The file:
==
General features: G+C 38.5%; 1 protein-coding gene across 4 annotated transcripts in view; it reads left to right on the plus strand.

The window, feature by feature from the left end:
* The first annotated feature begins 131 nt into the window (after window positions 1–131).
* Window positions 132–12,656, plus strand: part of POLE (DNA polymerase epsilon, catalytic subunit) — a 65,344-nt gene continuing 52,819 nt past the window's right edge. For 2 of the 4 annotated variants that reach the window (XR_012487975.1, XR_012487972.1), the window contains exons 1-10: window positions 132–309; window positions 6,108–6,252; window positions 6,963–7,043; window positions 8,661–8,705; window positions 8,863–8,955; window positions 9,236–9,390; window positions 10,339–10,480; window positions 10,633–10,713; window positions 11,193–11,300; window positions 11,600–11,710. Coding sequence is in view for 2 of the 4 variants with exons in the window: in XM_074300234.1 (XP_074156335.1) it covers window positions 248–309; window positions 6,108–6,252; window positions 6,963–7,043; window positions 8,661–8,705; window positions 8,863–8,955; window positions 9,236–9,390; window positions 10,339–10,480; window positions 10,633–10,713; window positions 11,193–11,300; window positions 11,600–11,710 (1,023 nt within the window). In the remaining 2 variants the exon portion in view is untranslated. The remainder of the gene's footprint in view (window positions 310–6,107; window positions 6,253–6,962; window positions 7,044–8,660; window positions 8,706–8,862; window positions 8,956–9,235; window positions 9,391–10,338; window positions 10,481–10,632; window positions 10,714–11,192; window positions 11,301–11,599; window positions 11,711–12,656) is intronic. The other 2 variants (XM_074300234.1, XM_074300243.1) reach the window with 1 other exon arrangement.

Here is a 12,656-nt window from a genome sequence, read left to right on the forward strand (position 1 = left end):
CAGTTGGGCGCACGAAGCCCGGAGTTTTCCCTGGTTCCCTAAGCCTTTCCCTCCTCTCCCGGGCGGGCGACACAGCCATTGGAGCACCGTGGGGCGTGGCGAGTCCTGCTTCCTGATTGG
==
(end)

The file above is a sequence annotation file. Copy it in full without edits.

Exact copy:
General features: G+C 38.5%; 1 protein-coding gene across 4 annotated transcripts in view; it reads left to right on the plus strand.

The window, feature by feature from the left end:
* The first annotated feature begins 131 nt into the window (after window positions 1–131).
* Window positions 132–12,656, plus strand: part of POLE (DNA polymerase epsilon, catalytic subunit) — a 65,344-nt gene continuing 52,819 nt past the window's right edge. For 2 of the 4 annotated variants that reach the window (XR_012487975.1, XR_012487972.1), the window contains exons 1-10: window positions 132–309; window positions 6,108–6,252; window positions 6,963–7,043; window positions 8,661–8,705; window positions 8,863–8,955; window positions 9,236–9,390; window positions 10,339–10,480; window positions 10,633–10,713; window positions 11,193–11,300; window positions 11,600–11,710. Coding sequence is in view for 2 of the 4 variants with exons in the window: in XM_074300234.1 (XP_074156335.1) it covers window positions 248–309; window positions 6,108–6,252; window positions 6,963–7,043; window positions 8,661–8,705; window positions 8,863–8,955; window positions 9,236–9,390; window positions 10,339–10,480; window positions 10,633–10,713; window positions 11,193–11,300; window positions 11,600–11,710 (1,023 nt within the window). In the remaining 2 variants the exon portion in view is untranslated. The remainder of the gene's footprint in view (window positions 310–6,107; window positions 6,253–6,962; window positions 7,044–8,660; window positions 8,706–8,862; window positions 8,956–9,235; window positions 9,391–10,338; window positions 10,481–10,632; window positions 10,714–11,192; window positions 11,301–11,599; window positions 11,711–12,656) is intronic. The other 2 variants (XM_074300234.1, XM_074300243.1) reach the window with 1 other exon arrangement.

Here is a 12,656-nt window from a genome sequence, read left to right on the forward strand (position 1 = left end):
CAGTTGGGCGCACGAAGCCCGGAGTTTTCCCTGGTTCCCTAAGCCTTTCCCTCCTCTCCCGGGCGGGCGACACAGCCATTGGAGCACCGTGGGGCGTGGCGAGTCCTGCTTCCTGATTGG